To the French, Pinot Noir is called Burgundy – following the tradition of French wineries to name their wines after the region where the grapes are grown. Americans have had success with Pinot – in California, Oregon, and Washington State. New Zealand, has really taken the lead in bringing the grape into the 21st century. The French Burgundy has its terroir (earthy dirt flavors, sometimes barnyard flavors as well). The New Zealand and American Pinots show characteristics that are more akin to Syrah then Burgundy – fruit forward, meaty wines with soft caressing tannins. The rest of the world is choosing sides. Though true terroir flavors are hard to replicate outside of Burgundy, many countries have been successful at bringing out the true fruit characteristics that the land is willing to share and are creating wonderful Pinot Noirs. Israel is one of those countries that is starting to really come into its own with Pinot Noir. Israel may still trail France in the number of kosher Pinot Noir wines produced, but in sheer quality it may have it beat.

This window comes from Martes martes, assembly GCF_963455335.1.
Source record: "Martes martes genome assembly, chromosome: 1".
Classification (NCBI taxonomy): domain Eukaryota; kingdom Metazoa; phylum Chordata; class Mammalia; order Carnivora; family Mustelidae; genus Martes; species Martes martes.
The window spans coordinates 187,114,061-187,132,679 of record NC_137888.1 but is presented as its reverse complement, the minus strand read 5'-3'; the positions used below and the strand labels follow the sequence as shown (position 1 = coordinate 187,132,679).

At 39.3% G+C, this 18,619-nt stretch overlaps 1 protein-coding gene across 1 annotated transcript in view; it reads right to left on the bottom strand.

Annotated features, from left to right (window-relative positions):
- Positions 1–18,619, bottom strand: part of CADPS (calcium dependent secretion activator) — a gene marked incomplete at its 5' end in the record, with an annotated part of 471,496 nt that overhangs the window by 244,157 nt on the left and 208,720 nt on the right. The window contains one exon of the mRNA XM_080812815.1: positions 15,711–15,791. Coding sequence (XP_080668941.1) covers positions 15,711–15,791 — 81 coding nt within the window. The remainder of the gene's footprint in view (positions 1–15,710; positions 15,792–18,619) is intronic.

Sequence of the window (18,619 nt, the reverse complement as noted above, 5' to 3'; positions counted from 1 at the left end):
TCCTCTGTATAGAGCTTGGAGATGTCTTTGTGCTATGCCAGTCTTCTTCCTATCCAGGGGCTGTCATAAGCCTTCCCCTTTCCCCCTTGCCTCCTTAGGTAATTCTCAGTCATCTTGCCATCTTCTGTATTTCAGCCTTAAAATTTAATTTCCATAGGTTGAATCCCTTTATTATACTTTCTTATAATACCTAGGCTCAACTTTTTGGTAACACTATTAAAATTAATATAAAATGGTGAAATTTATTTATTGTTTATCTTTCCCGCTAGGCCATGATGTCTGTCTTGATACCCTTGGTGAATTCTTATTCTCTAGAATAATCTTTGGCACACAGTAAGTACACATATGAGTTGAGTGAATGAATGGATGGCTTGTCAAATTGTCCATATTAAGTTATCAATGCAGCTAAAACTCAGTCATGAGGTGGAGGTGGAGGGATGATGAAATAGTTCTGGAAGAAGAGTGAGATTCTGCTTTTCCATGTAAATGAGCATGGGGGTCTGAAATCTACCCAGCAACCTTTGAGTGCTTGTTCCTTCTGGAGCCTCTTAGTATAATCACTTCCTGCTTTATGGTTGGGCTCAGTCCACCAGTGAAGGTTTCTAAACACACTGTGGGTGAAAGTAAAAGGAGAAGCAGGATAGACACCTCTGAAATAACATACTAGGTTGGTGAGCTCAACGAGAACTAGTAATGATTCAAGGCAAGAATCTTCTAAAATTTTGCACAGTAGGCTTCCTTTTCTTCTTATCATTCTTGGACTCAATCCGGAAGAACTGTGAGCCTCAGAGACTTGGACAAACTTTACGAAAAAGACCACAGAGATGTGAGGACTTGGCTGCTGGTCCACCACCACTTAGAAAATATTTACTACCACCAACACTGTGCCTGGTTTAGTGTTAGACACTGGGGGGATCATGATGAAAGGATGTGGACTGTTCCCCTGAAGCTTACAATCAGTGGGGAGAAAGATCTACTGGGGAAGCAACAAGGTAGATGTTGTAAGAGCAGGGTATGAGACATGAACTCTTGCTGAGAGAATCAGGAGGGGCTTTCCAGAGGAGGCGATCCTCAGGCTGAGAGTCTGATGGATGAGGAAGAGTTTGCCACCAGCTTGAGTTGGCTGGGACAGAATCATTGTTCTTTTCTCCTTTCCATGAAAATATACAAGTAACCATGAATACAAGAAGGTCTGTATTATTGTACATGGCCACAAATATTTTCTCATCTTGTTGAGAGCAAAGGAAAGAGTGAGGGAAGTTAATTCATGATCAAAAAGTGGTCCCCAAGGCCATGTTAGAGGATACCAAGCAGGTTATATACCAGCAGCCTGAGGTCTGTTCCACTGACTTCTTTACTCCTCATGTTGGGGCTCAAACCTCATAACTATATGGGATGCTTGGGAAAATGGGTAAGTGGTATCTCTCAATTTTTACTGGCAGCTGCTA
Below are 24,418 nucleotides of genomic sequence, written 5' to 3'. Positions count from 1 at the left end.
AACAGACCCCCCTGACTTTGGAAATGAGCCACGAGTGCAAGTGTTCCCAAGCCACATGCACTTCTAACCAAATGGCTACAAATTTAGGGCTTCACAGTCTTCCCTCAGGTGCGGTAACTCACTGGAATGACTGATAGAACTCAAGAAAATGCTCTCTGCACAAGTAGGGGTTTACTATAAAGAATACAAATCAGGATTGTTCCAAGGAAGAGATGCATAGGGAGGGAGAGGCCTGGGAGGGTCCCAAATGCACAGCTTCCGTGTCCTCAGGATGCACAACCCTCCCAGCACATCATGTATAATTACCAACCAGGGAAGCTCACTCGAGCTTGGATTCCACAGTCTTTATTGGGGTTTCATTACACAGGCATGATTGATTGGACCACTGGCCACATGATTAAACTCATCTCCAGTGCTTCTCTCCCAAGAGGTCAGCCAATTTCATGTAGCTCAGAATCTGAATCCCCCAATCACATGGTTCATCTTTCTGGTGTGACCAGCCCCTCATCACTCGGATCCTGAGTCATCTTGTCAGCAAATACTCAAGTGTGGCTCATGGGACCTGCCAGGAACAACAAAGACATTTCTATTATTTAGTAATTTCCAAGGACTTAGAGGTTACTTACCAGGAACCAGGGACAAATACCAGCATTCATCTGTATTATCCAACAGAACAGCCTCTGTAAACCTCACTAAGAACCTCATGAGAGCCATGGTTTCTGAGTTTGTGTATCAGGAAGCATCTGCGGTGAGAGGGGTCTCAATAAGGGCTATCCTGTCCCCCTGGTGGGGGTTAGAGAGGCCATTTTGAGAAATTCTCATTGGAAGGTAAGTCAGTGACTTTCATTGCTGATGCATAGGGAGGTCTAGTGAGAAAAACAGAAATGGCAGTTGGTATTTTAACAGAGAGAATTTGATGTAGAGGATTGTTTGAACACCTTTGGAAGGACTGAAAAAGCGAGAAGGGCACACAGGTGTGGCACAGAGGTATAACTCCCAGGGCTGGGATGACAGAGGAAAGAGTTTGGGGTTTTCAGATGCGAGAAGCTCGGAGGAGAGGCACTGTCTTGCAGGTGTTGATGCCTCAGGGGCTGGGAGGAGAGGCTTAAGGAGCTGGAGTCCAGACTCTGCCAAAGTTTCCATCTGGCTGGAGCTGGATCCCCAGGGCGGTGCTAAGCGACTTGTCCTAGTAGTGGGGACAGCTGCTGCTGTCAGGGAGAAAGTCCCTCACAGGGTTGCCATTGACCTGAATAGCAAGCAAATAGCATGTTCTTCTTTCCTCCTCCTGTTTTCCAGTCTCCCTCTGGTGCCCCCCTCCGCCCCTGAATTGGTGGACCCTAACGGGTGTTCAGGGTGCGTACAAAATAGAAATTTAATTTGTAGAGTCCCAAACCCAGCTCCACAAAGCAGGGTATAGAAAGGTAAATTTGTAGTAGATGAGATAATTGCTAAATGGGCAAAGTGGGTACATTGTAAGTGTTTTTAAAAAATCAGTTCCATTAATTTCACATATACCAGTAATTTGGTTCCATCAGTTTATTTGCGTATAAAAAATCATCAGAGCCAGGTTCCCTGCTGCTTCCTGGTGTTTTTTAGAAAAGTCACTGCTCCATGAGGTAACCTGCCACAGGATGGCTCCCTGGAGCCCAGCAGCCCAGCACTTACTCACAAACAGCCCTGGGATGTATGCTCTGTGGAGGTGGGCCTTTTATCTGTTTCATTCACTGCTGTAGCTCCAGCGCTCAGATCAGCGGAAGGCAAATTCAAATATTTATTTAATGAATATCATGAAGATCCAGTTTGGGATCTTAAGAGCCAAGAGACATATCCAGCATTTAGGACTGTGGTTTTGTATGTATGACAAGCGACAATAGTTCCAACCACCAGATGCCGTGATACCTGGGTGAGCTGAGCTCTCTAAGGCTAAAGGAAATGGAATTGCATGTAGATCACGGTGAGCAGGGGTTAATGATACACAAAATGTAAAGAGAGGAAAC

Say to many that Israel can create Pinot Noir and you will get many people, including wine makers in Israel itself, that rankle at the thought. The temperature is so darn hot there, that in one day the Pinot can go from a lovely grape with a bit more time needed, to a raisin. There is so little leeway with Pinot Noir, that making it in Israel is a nightmare. Still, many have succeeded, and maybe no one more than the INCREDIBLE 2008 Yarden PN! I was shocked! Just shocked. I would NEVER have said it was an Israeli PN.
Sadly, Pinot Noir to me is one of those wines that is so badly mangled in the kosher wine world, that it is no shock that most kosher oenophiles, turn face when u say Pinot Noir. Not heaven forbid on account of the Pinot Noir grapes themselves, but rather on account of the pathetic state of kosher Pinot Noir wine on the market.
Say, Pinot Noir to me, and sadly I can only think of:
- Four Gates Winery
- Ella Valley Winery
- Gvaot Winery
- 2004 Domaine Chateau De La Tour Clos Vougeot
- 2008 Yarden Pinot Noir
- 2002 Aloxe Corton
- Landsman Pinot Noir (some have been hits – some have been misses – hoping for more hits)
- 2010 and 2007 Eagle’s Landing Pinot Noir – long gone – sad one of the best I have tasted
- Hajdu Makom Pinot Noir